In 1997 a national collective agreement, the Green Book, was agreed between public sector unions and local authorities. This set out a single pay structure applicable to all local authority employees. The GMB Union (“the Union”) was faced with three targets, namely helping its female members with retrospective equal pay claims, pay protection for members whose salaries would be reduced following the new pay structures, and ensuring equal pay for all its members in the future. As local authorities have limited funds these targets would potentially come into conflict, since they put competing claims on finite resources. The Union decided to concentrate on the latter two.

The Union advised its female members with outstanding equal pay claims against Middlesbrough Metropolitan Council to accept settlements which were only 25% of the potential value of their claims. Some of these female members then brought a claim against the Union on the grounds that they had been discriminated against contrary to the Sex Discrimination Act 1975 in giving them this advice to their detriment.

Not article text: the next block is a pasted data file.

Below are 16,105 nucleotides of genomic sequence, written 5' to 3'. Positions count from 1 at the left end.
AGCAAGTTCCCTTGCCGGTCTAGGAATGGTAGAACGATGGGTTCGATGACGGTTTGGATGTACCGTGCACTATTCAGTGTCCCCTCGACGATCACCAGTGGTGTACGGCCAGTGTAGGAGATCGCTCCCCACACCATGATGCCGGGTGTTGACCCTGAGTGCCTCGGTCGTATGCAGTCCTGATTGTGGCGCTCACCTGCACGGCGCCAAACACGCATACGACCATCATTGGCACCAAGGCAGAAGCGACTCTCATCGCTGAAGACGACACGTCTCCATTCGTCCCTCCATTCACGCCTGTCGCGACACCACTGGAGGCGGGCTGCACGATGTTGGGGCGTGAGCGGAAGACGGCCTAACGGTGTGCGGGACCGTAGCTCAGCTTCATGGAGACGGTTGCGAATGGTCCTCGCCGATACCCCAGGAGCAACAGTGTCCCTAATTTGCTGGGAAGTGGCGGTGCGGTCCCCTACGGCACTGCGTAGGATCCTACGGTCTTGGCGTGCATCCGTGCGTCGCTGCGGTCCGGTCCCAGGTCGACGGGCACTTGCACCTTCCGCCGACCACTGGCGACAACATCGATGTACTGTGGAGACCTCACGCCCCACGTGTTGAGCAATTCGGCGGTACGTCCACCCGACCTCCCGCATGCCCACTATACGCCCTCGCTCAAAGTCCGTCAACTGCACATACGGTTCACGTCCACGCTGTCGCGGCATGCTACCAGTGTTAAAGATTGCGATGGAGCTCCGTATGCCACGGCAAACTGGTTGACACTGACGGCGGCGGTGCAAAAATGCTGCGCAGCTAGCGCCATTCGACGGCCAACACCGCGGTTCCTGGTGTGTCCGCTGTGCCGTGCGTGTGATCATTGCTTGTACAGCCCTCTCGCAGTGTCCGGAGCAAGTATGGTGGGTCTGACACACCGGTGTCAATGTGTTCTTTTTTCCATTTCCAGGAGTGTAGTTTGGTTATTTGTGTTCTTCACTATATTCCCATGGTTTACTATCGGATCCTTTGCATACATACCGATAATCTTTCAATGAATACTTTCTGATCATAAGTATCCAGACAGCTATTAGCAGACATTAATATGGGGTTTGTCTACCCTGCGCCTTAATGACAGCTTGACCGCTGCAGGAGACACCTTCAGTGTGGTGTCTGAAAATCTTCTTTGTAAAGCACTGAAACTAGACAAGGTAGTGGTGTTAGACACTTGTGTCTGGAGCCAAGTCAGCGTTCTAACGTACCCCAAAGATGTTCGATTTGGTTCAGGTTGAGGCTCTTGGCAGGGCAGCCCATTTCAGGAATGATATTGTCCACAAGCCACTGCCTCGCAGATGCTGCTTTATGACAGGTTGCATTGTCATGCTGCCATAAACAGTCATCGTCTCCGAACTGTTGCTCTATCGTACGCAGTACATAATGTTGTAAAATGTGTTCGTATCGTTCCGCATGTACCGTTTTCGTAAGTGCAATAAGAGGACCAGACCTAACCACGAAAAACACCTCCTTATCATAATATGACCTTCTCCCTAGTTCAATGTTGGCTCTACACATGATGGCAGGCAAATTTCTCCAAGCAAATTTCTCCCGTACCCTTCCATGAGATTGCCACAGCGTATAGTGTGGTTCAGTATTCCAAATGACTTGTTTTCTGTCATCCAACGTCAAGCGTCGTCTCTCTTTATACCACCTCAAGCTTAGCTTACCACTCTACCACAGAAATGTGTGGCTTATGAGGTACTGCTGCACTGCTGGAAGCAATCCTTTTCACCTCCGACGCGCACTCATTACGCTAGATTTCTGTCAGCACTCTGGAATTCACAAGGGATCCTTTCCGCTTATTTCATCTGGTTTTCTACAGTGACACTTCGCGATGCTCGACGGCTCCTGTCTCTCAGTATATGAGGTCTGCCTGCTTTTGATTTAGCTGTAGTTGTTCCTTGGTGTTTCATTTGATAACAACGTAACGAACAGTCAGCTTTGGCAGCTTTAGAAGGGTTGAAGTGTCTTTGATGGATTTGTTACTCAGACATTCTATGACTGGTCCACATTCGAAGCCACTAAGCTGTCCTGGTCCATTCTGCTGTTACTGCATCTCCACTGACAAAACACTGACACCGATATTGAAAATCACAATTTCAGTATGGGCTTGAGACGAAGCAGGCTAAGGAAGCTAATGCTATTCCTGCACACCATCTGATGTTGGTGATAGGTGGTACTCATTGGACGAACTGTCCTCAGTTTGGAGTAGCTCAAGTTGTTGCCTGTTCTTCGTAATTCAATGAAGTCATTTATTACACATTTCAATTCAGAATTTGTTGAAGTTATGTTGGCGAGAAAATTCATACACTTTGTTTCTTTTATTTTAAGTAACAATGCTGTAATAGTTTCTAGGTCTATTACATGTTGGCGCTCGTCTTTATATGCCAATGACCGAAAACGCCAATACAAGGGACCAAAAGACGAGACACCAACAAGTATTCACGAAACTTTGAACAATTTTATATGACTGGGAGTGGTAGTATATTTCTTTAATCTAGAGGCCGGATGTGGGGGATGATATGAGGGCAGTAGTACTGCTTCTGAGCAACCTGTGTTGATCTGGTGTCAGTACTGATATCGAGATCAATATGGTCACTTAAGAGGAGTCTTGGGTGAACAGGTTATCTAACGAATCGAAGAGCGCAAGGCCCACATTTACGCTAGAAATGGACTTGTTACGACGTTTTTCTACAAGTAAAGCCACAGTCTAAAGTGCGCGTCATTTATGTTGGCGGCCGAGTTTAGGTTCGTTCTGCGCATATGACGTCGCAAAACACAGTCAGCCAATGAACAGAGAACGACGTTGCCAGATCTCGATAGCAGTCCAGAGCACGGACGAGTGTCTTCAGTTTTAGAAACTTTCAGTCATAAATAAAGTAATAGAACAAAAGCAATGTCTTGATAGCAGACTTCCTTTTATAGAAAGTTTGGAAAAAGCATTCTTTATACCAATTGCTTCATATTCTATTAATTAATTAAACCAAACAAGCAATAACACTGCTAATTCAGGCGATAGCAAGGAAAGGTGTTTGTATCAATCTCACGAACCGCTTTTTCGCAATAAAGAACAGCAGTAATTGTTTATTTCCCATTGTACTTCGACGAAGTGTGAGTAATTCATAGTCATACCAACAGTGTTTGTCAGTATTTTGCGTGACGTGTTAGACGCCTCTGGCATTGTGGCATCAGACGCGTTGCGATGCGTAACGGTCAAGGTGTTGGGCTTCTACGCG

The tribunal found that the Union’s policy advising female members with outstanding equal pay claims to accept low settlements was indirect discrimination. The Union claimed that the policy was so money could be freed up to fight for future pay equality. The tribunal found that this reason was not justification for such discrimination.

On appeal the EAT disagreed with the tribunal and found that although there had been indirect discrimination, the Union could justify it. However the Court of Appeal rejected the EAT’s findings and decided that the Union’s actions had not been a proportionate means of achieving a legitimate aim. The Court of Appeal thought that although the Union’s aim of freeing up money to fight for future pay equality was one of a number of legitimate aims, the means (ie advising the claimants to take a very low settlement offer) was disproportionate. Therefore the Court of Appeal restored the tribunal’s decision.

Allen and ors v GMB, Court of Appeal